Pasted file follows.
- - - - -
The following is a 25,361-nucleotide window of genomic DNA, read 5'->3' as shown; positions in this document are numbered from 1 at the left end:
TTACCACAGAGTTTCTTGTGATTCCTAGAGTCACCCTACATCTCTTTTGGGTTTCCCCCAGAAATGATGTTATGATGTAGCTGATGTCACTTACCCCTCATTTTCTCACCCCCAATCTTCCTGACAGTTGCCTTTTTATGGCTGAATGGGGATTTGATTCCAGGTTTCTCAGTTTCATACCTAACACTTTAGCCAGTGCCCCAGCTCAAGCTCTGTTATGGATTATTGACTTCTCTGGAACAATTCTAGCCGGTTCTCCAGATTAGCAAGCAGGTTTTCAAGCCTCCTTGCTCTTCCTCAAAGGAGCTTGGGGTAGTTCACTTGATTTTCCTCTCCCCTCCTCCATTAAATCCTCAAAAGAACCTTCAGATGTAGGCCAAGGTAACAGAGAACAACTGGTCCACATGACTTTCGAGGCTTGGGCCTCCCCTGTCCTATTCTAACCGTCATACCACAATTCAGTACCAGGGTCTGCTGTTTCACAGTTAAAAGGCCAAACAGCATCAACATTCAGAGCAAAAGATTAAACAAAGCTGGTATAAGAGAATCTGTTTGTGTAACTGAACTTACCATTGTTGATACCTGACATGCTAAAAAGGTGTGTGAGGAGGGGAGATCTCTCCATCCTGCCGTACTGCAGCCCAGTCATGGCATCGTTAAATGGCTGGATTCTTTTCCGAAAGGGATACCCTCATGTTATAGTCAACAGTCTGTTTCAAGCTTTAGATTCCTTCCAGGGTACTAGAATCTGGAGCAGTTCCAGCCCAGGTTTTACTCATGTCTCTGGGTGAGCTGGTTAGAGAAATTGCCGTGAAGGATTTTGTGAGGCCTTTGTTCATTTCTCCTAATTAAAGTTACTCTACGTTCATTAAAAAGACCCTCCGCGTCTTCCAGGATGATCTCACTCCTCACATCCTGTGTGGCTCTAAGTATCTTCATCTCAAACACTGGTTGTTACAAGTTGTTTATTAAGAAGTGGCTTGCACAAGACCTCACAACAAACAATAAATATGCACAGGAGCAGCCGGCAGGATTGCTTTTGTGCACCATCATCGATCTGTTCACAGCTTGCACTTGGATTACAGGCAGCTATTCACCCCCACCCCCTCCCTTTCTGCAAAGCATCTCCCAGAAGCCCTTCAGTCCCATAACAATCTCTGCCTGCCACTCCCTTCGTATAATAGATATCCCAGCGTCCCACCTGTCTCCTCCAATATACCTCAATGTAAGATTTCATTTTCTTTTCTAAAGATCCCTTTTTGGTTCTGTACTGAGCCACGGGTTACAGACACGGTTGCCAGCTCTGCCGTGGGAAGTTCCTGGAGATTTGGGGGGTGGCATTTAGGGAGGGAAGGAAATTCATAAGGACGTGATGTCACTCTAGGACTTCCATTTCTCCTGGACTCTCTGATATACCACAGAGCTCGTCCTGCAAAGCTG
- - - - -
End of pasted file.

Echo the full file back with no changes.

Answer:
The following is a 25,361-nucleotide window of genomic DNA, read 5'->3' as shown; positions in this document are numbered from 1 at the left end:
TTACCACAGAGTTTCTTGTGATTCCTAGAGTCACCCTACATCTCTTTTGGGTTTCCCCCAGAAATGATGTTATGATGTAGCTGATGTCACTTACCCCTCATTTTCTCACCCCCAATCTTCCTGACAGTTGCCTTTTTATGGCTGAATGGGGATTTGATTCCAGGTTTCTCAGTTTCATACCTAACACTTTAGCCAGTGCCCCAGCTCAAGCTCTGTTATGGATTATTGACTTCTCTGGAACAATTCTAGCCGGTTCTCCAGATTAGCAAGCAGGTTTTCAAGCCTCCTTGCTCTTCCTCAAAGGAGCTTGGGGTAGTTCACTTGATTTTCCTCTCCCCTCCTCCATTAAATCCTCAAAAGAACCTTCAGATGTAGGCCAAGGTAACAGAGAACAACTGGTCCACATGACTTTCGAGGCTTGGGCCTCCCCTGTCCTATTCTAACCGTCATACCACAATTCAGTACCAGGGTCTGCTGTTTCACAGTTAAAAGGCCAAACAGCATCAACATTCAGAGCAAAAGATTAAACAAAGCTGGTATAAGAGAATCTGTTTGTGTAACTGAACTTACCATTGTTGATACCTGACATGCTAAAAAGGTGTGTGAGGAGGGGAGATCTCTCCATCCTGCCGTACTGCAGCCCAGTCATGGCATCGTTAAATGGCTGGATTCTTTTCCGAAAGGGATACCCTCATGTTATAGTCAACAGTCTGTTTCAAGCTTTAGATTCCTTCCAGGGTACTAGAATCTGGAGCAGTTCCAGCCCAGGTTTTACTCATGTCTCTGGGTGAGCTGGTTAGAGAAATTGCCGTGAAGGATTTTGTGAGGCCTTTGTTCATTTCTCCTAATTAAAGTTACTCTACGTTCATTAAAAAGACCCTCCGCGTCTTCCAGGATGATCTCACTCCTCACATCCTGTGTGGCTCTAAGTATCTTCATCTCAAACACTGGTTGTTACAAGTTGTTTATTAAGAAGTGGCTTGCACAAGACCTCACAACAAACAATAAATATGCACAGGAGCAGCCGGCAGGATTGCTTTTGTGCACCATCATCGATCTGTTCACAGCTTGCACTTGGATTACAGGCAGCTATTCACCCCCACCCCCTCCCTTTCTGCAAAGCATCTCCCAGAAGCCCTTCAGTCCCATAACAATCTCTGCCTGCCACTCCCTTCGTATAATAGATATCCCAGCGTCCCACCTGTCTCCTCCAATATACCTCAATGTAAGATTTCATTTTCTTTTCTAAAGATCCCTTTTTGGTTCTGTACTGAGCCACGGGTTACAGACACGGTTGCCAGCTCTGCCGTGGGAAGTTCCTGGAGATTTGGGGGGTGGCATTTAGGGAGGGAAGGAAATTCATAAGGACGTGATGTCACTCTAGGACTTCCATTTCTCCTGGACTCTCTGATATACCACAGAGCTCGTCCTGCAAAGCTG